But there are a lot of challenges that classroom coaches must learn to overcome.
Sometimes students will seem uninterested in and disengaged from the group. One student in particular has proved to be a challenge this year for Bradley. “The frustrating part is that I see that this student understands the concepts,” Bradley says. “It has been a struggle to keep trying to include the student without detracting attention and help from the others.”
For this reason, Bradley is constantly learning how to better accommodate each student’s individual needs as a learner. While the math is an important part of the learning program, Bradley believes that it is also important to engage personally with the students and find out how they are doing and what they are excited about. “The students really want someone to show that they care about them, not just another teacher who comes in and makes them do math problems.”
One thing that has really drawn Bradley to volunteering with APIE has been the positive interaction with the people in the organization. “The coordinators and other volunteers really care about each individual student, and I value organizations that incorporate one-on-one interactions with the beneficiaries,” says Bradley.
Bradley also credits his commitment with APIE to Sandy Bootz, his volunteer coordinator. “Sandy has been an outstanding coordinator for the three years I’ve worked with her,” Bradley says. “She is a gifted teacher and leader and cares individually very well for each volunteer.”
If he could leave his students with one message, Bradley would tell them that their teachers, parents, and volunteers genuinely care about them. “Your success in school and in life is more than just a hobby for all of us,” Bradley says. “You have a value beyond just being a student with a homework grade, and you are not made any less or more of a person by your performance in school.”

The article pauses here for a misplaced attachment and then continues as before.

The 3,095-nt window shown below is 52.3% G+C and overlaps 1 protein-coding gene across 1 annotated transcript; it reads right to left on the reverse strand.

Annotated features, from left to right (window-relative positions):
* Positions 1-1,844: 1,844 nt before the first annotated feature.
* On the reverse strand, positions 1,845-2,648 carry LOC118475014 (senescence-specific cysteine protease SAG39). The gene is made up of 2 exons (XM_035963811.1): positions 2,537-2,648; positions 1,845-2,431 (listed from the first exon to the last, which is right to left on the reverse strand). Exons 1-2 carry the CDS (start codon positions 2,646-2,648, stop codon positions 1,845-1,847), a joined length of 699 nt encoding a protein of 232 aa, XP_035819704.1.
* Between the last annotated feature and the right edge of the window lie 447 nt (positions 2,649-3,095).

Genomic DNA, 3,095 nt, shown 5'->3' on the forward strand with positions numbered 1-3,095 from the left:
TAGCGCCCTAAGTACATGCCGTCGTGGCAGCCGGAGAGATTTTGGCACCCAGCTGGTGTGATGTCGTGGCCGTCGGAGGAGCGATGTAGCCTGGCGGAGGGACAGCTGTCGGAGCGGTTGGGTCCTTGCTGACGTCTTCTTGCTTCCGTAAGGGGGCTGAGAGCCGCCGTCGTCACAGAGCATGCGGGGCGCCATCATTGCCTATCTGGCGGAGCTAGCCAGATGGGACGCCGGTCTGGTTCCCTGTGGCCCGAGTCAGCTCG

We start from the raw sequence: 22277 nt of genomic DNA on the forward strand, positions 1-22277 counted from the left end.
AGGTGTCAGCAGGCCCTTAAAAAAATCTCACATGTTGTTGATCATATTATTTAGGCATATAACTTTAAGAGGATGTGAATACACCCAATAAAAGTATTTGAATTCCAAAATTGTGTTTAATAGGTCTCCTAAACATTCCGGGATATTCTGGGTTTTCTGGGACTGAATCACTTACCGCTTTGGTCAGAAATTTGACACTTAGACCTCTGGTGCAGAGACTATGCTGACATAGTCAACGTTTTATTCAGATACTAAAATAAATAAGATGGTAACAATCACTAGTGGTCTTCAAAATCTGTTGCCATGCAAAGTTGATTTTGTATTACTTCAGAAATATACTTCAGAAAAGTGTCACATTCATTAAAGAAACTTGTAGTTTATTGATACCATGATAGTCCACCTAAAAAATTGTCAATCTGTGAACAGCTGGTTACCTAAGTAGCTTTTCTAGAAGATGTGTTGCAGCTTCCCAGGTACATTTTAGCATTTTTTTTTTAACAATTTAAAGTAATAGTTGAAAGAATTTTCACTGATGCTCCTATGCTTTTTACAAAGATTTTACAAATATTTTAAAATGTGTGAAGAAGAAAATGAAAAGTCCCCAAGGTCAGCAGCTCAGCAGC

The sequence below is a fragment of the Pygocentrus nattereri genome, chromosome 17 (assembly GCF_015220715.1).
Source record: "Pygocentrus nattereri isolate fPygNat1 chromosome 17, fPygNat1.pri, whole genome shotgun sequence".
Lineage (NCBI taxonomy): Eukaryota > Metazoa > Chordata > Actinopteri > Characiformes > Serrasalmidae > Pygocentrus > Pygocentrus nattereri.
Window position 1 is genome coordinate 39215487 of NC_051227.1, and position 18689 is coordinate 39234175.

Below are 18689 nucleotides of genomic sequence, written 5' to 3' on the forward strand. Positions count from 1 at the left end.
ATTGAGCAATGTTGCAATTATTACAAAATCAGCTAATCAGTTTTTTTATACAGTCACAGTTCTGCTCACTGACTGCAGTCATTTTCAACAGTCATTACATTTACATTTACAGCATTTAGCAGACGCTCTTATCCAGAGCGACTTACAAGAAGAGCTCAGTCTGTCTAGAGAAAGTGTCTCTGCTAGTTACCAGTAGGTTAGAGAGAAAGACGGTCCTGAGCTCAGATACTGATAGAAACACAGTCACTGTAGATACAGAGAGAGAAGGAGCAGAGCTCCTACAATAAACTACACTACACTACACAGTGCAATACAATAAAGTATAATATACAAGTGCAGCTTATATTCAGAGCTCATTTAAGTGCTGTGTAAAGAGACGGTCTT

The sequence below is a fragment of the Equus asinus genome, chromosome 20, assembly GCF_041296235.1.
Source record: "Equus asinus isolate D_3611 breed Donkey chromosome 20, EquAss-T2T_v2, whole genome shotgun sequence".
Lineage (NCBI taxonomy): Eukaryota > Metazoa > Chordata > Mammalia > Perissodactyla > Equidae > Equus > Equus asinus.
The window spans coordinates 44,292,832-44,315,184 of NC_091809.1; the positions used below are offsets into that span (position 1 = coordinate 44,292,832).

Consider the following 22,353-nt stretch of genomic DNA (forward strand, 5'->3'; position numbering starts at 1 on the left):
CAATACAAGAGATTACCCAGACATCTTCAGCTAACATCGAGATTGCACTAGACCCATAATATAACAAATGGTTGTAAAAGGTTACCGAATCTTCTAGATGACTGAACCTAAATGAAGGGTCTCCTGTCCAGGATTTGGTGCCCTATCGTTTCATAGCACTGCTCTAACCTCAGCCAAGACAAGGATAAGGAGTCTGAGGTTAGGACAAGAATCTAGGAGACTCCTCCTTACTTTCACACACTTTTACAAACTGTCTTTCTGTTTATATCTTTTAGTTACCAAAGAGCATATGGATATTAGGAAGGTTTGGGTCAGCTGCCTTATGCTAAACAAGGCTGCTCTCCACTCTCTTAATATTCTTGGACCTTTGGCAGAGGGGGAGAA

Bradley hopes that APIE can continue to have a positive impact all over Austin in the future by enabling students to be confident community leaders. “I think it is a core component of APIE’s methodology to have individual interactions with students that remind them that they are capable, that they have intrinsic value, and that they are cared for as people.”
APIE Mentoring by the Numbers:
- 972: Number of volunteers who have registered to mentor through APIE for the 2013-14 school year
- $21,938: Value of volunteer service each WEEK if all 972 are placed, according to Independent Sector’s value of a volunteer hour in Texas
- $125: APIE’s cost to support one mentor for one school year
- 124: Number of Austin ISD schools where APIE mentors can serve
- 4,000: Number of students still on the waiting list for a mentor in Austin ISD
Mentors can positively impact student attitudes and ambitions. Research has proved many benefits of mentoring, including:
- keeping students in school
- building students’ self-esteem
- reducing likelihood of student involvement in risky behavior or use of illicit substances
- decreasing depressive symptoms
- improving student grades and academic attitudes
- Developing students’ communications skills,
- modeling and encouraging goal setting and taking steps to achieve those goals
To meet the needs of more students, we invite you to Give the Gift of a Mentor this December. Beginning with #GivingTuesday on December 3 and continuing through December 31, APIE’s goal is to raise $10,000 to broaden support for its Mentoring Program. Thanks to a generous $5,000 matching grant challenge from the Oppenheimer Foundation, a private Houston-based family foundation, your donation has the power to double its impact!